Synthesis of PbBr2 NCs capped by poly(tert-butyl acrylate)-block-PEO using star-like P4VP-b-PtBA-b-PEO as nanoreactor

Poly(tert-butyl acrylate)-block-PEO-capped PbBr2 NCs (denoted PtBA-b-PEO-capped PbBr2 NC) were prepared by using star-like P4VP-b-PtBA-b-PEO as nanoreactor. Typically, 10 mg of star-like P4VP-b-PtBA-b-PEO was dissolved in the mixture solution containing 20 ml of chloroform, 5 ml of isopropanol, and 3 ml of methanol, followed by the addition of 385.06 mg of Pb-oleate (0.5 mmol) (synthesized by reacting lead acetate with oleic acid) under argon protection. The system was continuously stirred for 2 hours before 546.8 mg of TOABr (1 mmol) was added into the reaction solution, yielding a light milky colloidal solution within 10 min. The solution was continuously stirred at ambient temperature for another 2 hours. The PtBA-b-PEO–capped PbBr2 NCs were purified by washing with methanol twice and centrifuged at 6000 rpm. PtBA-b-PS–capped PbBr2 NCs were obtained using star-like P4VP-b-PtBA-b-PS as nanoreactor. The formation mechanism is similar to that of PtBA-b-PEO–capped PbBr2 NCs.

Synthesis of PbBr2 NCs capped by PAA-block-PEO via in situ thermolysis of PtBA-b-PEO–capped PbBr2 NCs

PAA-block-PEO–capped PbBr2 NCs (PAA-b-PEO–capped PbBr2 NCs) were crafted by in situ thermolysis of surface tethering PtBA-b-PEO diblock copolymer ligand into PAA-b-PEO in high–boiling point organic solvent. Briefly, PtBA-b-PEO–capped PbBr2 NCs were dissolved in diphenyl ether under strong sonication for 4 hours to generate a homogeneous solution. The solution was transferred into a three-neck flask, and the system was purged by argon for 20 min. After that, the solution was gradually heated to 200°C in 1 hour and maintained at this temperature for 1 hour. The resulting PbBr2 NCs were extracted using a separatory funnel twice and washed by water. The water-soluble PAA-b-PEO–capped PbBr2 NCs were obtained by removing water using rotary evaporation, yielding a white powder-like product. To facilitate the formation of PNCs, the trace amount of water was further removed by a freeze dryer for 24 hours. Preparation of PAA-b-PS–capped PbBr2 NCs followed the same procedure as that of PAA-b-PEO–capped PbBr2 NCs.

Synthesis of MAPbBr3/SiO2 core/shell NCs capped by PEO as ligands using PAA-b-PEO–capped PbBr2 NCs as nanoreactor

MAPbBr3/SiO2 core/shell NCs were synthesized by in situ transformation of PbBr2 into MAPbBr3 in the presence of MABr, followed by hydrolysis of TMOS in the space occupied by PAA chains. In the typical synthesis of core/shell NCs, PAA-b-PEO–capped PbBr2 NCs were dissolved in a 20-ml mixture solution containing toluene and chloroform (the volume ratio of toluene/chloroform was 1:1) under argon protection. MABr (0.16 M) isopropanol solution was added dropwise into the solution noted above under vigorous stirring via a syringe pump for 1 hour. The solution was continuously stirred at 40°C for another 2 hours before the excess MABr was removed by centrifugation. Subsequently, 0.1 ml of TMOS was added into the supernatant under vigorous stirring, followed by purification using toluene as a solvent and hexane as a precipitator for three times. The purified MAPbBr3/SiO2 core/shell NCs were redissolved in toluene and remained stable for several weeks. Synthesis of PS-capped MAPbBr3/SiO2 core/shell NCs followed the same procedure as that of PEO-capped MAPbBr3/SiO2 core/shell NCs, except star-like P4VP-b-PtBA-b-PS was used as nanoreactor.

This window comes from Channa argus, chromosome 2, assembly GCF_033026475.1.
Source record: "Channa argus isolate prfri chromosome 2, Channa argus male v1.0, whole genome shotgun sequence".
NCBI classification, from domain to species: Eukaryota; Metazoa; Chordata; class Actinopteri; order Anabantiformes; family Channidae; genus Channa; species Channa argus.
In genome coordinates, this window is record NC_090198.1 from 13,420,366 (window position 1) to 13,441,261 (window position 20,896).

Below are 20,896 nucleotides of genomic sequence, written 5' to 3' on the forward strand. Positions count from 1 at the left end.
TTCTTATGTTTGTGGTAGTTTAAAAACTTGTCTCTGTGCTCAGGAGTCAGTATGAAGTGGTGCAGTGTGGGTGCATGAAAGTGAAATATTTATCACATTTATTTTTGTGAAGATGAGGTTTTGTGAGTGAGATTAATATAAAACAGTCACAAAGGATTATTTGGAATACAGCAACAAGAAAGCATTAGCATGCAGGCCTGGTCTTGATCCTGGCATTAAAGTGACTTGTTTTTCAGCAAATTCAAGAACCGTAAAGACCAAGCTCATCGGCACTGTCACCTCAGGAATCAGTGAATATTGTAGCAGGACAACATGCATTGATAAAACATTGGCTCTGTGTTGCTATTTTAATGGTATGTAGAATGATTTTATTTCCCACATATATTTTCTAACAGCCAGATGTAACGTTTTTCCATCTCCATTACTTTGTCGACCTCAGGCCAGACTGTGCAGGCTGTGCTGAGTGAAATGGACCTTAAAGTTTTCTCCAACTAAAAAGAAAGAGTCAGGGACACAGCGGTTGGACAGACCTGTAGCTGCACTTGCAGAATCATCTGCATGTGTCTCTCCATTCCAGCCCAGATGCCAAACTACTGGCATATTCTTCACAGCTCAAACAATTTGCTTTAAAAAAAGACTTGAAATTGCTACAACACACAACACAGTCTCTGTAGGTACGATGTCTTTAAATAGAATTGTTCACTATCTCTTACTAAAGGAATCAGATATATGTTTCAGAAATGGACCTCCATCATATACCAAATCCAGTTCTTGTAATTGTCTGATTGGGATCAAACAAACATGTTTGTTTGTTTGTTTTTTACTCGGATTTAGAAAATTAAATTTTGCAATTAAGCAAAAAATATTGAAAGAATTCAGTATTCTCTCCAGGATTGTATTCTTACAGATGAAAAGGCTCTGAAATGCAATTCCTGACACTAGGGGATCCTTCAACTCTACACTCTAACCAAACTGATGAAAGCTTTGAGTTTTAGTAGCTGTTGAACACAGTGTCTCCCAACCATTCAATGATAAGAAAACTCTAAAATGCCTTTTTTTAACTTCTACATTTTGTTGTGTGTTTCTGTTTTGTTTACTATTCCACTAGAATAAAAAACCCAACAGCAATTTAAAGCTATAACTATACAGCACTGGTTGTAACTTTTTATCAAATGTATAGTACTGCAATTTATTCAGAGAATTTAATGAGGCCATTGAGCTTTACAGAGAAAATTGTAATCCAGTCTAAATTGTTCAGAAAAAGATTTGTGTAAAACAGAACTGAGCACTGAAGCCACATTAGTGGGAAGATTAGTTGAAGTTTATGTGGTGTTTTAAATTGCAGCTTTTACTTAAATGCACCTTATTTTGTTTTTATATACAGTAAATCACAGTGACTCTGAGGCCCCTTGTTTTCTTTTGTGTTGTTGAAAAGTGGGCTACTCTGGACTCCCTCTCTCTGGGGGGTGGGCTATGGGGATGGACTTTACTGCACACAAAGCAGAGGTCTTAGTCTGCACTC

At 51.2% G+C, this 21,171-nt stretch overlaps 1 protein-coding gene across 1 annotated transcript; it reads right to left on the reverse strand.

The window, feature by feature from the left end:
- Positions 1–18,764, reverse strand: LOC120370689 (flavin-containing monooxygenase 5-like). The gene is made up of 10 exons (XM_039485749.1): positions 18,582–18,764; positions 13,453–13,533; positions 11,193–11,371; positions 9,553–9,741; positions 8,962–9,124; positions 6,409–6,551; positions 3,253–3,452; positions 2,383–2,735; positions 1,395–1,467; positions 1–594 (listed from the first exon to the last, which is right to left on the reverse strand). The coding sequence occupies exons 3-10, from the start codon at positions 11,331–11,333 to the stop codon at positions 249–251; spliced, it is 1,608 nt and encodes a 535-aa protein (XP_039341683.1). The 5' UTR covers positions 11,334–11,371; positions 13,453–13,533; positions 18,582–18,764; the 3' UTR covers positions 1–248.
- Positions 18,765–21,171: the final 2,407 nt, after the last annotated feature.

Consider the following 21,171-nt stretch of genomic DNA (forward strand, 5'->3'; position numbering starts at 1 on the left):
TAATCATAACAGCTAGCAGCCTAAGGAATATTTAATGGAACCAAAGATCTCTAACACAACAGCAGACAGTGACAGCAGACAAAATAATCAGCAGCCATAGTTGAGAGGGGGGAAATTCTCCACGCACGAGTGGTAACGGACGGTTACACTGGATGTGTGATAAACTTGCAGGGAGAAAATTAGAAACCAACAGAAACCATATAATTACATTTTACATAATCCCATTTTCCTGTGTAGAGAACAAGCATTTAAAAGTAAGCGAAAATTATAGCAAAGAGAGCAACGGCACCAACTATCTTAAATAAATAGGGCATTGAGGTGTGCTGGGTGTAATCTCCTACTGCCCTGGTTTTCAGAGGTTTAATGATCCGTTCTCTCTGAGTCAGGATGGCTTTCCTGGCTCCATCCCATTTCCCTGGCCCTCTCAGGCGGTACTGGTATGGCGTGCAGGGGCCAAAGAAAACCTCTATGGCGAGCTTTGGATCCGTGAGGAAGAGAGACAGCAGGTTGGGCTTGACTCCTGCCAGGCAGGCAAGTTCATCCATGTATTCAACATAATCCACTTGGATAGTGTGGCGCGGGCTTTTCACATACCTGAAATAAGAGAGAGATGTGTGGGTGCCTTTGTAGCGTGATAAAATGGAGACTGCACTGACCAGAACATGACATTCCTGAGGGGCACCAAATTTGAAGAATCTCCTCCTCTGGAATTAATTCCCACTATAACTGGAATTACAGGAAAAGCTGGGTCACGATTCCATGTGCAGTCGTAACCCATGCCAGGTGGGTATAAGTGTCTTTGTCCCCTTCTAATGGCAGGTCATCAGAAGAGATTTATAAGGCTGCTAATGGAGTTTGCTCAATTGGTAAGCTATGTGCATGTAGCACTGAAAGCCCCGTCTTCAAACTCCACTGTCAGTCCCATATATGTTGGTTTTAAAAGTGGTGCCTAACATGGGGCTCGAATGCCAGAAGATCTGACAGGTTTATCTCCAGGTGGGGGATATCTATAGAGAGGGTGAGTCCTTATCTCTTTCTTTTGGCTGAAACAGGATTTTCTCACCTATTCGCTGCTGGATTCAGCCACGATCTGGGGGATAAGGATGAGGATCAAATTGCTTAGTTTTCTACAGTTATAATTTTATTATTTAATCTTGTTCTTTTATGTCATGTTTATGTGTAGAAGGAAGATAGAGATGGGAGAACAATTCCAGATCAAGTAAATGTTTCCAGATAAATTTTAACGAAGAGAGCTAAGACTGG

Synthesis of MAPbI3 PNCs using star-like PAA-b-PEO as nanoreactor

Preparation of PEO-capped MAPbI3 PNCs followed the same procedure as that of PtBA-b-PEO–capped MAPbBr3 PNCs. Briefly, 10 mg of star-like PAA-b-PEO was dissolved in 10 ml of methanol, followed by the addition of lead oleate (1 mmol) under argon protection. The system was continuously stirred for 2 hours before TOABr (1 mmol) was added into the reaction solution. The solution was continuously stirred at ambient temperature for another 2 hours, yielding a light yellow colloidal solution. The PEO-capped PbI2 NCs were purified by washing with methanol twice and centrifuged at 6000 rpm to discard any precipitants. The solvent was removed by rotary evaporation, and the resulting PbI2 NC solid was redissolved in toluene, followed by the addition of MAI isopropanol solution. The reaction solution was continuously stirred at ambient temperature for another 2 hours to enable the complete conversion of PEO-capped PbI2 NCs into PEO-capped MAPbI3 PNCs. The MAPbI3 PNCs were purified by centrifugation at 6000 rpm to remove the excess MAI. Further purification was conducted by using toluene as a solvent and hexane as a precipitator.


Supplementary material for this article is available at